Anuj Chandra first came to the United States with a student visa in 1990 for postgraduate training in medicine. He had plans eventually to go back to his native India.
But as he spent time in Boston and Connecticut, he fell in love with the United States, its people and all the opportunities in the medical field, said Chandra, a Chattanooga resident who specializes in sleep disorders.
He and his wife, Lotika Chandra, are just two of a growing number of high-skilled immigrants calling the United States and the South home.
There are just as many high-skilled as low-skilled working-age immigrants currently living in the United States, and “the growth rate of more educated arrivals to the United States now outpaces that of immigrants with little education,” according to a report from the Brookings Institution Metropolitan Policy Program.
The report defines low-skilled immigrants as people with less than high school diplomas; mid-skilled have high school diplomas and maybe some college; high-skilled have at least bachelor’s degrees.
“The Geography of Immigrant Skills: Educational Profiles of Metropolitan Areas” analyzed data from the U.S. Census Bureau for the nation’s 100 largest metro areas, including Chattanooga.
“In terms of Chattanooga, there’s less than 20,000 foreign-born residents, they make up less than 4 percent of the population and it’s a fairly balanced mix of skill and education levels amongst those immigrants,” said Audrey Singer, one of the report’s authors and a fellow with the Brookings Institution, a nonprofit public policy organization in Washington, D.C.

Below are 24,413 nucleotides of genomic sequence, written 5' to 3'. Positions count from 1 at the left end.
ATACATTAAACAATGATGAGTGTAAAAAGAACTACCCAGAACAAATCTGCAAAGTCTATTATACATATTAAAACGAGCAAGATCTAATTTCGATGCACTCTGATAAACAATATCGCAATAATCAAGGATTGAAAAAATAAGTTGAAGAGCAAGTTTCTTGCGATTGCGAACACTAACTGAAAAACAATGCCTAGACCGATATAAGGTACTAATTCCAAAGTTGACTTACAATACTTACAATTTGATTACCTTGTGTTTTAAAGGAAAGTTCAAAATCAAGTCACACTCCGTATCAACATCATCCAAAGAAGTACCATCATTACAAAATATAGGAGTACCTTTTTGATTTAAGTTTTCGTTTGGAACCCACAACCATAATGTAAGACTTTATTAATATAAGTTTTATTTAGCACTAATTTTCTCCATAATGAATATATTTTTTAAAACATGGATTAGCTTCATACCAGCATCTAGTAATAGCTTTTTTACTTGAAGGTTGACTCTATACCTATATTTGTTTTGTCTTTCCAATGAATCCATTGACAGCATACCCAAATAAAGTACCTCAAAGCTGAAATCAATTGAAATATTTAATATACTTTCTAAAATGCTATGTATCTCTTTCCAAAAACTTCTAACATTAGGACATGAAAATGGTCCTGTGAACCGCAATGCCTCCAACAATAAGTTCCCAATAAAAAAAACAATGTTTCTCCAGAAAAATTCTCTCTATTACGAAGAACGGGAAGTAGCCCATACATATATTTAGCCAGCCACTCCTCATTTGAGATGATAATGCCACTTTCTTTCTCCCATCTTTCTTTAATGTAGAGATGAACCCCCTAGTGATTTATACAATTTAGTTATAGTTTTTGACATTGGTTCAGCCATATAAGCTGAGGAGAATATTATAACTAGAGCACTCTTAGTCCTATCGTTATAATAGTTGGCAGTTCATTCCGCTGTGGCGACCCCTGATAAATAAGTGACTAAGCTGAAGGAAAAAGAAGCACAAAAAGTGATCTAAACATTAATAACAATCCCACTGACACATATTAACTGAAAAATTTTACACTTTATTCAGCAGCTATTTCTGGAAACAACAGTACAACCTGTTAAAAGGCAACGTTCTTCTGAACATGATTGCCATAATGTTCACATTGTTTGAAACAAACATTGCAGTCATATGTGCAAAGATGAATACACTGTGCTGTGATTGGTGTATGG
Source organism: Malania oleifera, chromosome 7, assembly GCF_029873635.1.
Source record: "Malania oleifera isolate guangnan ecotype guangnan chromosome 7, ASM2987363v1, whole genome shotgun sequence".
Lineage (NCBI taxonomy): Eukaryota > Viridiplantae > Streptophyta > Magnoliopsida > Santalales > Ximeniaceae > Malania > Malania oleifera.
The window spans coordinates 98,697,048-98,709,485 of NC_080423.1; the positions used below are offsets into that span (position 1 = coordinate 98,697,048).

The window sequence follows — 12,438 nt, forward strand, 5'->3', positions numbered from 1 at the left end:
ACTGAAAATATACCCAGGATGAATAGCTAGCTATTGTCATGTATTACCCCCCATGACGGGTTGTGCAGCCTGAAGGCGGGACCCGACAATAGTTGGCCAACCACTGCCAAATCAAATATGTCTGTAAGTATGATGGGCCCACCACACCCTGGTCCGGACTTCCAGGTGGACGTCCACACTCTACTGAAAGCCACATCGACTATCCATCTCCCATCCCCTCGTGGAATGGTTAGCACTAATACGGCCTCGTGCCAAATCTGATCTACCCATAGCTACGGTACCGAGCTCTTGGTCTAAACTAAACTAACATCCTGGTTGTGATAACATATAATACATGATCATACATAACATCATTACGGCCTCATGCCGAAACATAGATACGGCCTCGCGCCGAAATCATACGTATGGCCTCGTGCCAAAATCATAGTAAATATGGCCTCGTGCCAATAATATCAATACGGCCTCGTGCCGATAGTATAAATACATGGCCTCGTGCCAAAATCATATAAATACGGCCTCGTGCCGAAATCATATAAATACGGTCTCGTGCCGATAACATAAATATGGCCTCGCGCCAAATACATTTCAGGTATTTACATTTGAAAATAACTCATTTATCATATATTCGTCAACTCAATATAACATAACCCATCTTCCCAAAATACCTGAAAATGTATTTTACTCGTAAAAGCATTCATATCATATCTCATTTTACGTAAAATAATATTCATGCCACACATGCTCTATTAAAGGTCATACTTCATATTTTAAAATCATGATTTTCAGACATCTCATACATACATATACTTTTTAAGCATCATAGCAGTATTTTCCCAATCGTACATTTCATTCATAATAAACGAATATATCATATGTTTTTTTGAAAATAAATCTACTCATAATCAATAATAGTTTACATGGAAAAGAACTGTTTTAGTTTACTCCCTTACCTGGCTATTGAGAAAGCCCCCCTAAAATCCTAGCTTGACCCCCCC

Singer said the report is especially relevant since the recession and rapid demographic changes have intensified the debate over immigration.
Chattanooga’s metropolitan area includes Hamilton, Marion, and Sequatchie counties in Tennessee and Catoosa, Dade, and Walker counties in Georgia.
IMMIGRANTS BY SKILL LEVEL AROUND THE METRO AREAS
Low (%) Mid (%) High (%)
• Chattanooga: 3,939 (28.3) 5,754 (41.3) 4,235 (30.4)
• Nashville: 25,132 (28.7) 37,358 (42.7) 24,926 (28.5)
• Knoxville: 4,404 (25.3) 5,475 (31.4) 7,562 (43.4)
• Memphis: 15,410 (31.4) 17,798 (36.3) 15,850 (32.3)
• Atlanta: 152,799 (26.6) 238,938 (41.6) 182,534 (31.8)
• Note: Low-skilled immigrants have less than high school diploma; mid-skilled have a high school diploma and maybe some college; high-skilled have at least a bachelor’s degree.
Source: Brookings Institution Metropolitan Policy Program
One of the report’s main findings nationwide is that more foreign-born residents have college degrees than lack high school diplomas, she said, and Chattanooga fits into that trend.
Chattanooga’s size and quality of life attracts companies as well as professionals, said University of Tennessee at Chattanooga professor of economics Bruce Hutchinson.
“In any city the size of Chattanooga, you are going to have a substantial medical community, [and] TVA headquarters are here, which is going to lead to a larger-than-normal number of engineers,” he added.
But Roy Beck, president of Numbers USA, said not all growth, even from high-skilled immigrants, is good. Numbers USA is a nonprofit public policy organization that favors reducing the number of immigrants.